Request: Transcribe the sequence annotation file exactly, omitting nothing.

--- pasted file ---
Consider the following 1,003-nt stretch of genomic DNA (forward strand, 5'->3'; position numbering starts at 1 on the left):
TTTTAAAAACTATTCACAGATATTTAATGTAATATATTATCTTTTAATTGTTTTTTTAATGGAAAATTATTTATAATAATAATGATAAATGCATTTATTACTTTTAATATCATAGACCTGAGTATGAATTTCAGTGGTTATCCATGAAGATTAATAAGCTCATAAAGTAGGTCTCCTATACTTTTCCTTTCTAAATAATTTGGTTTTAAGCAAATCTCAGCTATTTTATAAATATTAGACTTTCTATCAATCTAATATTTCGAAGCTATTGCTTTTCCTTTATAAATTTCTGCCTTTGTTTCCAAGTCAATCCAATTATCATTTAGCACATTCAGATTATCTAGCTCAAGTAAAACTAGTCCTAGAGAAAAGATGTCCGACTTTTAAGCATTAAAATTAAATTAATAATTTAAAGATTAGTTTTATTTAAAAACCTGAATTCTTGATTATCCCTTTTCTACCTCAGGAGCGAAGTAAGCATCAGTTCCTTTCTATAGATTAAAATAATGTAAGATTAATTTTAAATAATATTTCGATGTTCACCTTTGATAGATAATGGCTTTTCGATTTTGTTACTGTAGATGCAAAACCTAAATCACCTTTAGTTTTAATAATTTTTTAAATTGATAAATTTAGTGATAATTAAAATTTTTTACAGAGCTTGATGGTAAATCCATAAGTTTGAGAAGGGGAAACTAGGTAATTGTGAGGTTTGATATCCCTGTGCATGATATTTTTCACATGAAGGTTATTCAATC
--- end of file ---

Consider the following 1,003-nt stretch of genomic DNA (forward strand, 5'->3'; position numbering starts at 1 on the left):
TTTTAAAAACTATTCACAGATATTTAATGTAATATATTATCTTTTAATTGTTTTTTTAATGGAAAATTATTTATAATAATAATGATAAATGCATTTATTACTTTTAATATCATAGACCTGAGTATGAATTTCAGTGGTTATCCATGAAGATTAATAAGCTCATAAAGTAGGTCTCCTATACTTTTCCTTTCTAAATAATTTGGTTTTAAGCAAATCTCAGCTATTTTATAAATATTAGACTTTCTATCAATCTAATATTTCGAAGCTATTGCTTTTCCTTTATAAATTTCTGCCTTTGTTTCCAAGTCAATCCAATTATCATTTAGCACATTCAGATTATCTAGCTCAAGTAAAACTAGTCCTAGAGAAAAGATGTCCGACTTTTAAGCATTAAAATTAAATTAATAATTTAAAGATTAGTTTTATTTAAAAACCTGAATTCTTGATTATCCCTTTTCTACCTCAGGAGCGAAGTAAGCATCAGTTCCTTTCTATAGATTAAAATAATGTAAGATTAATTTTAAATAATATTTCGATGTTCACCTTTGATAGATAATGGCTTTTCGATTTTGTTACTGTAGATGCAAAACCTAAATCACCTTTAGTTTTAATAATTTTTTAAATTGATAAATTTAGTGATAATTAAAATTTTTTACAGAGCTTGATGGTAAATCCATAAGTTTGAGAAGGGGAAACTAGGTAATTGTGAGGTTTGATATCCCTGTGCATGATATTTTTCACATGAAGGTTATTCAATC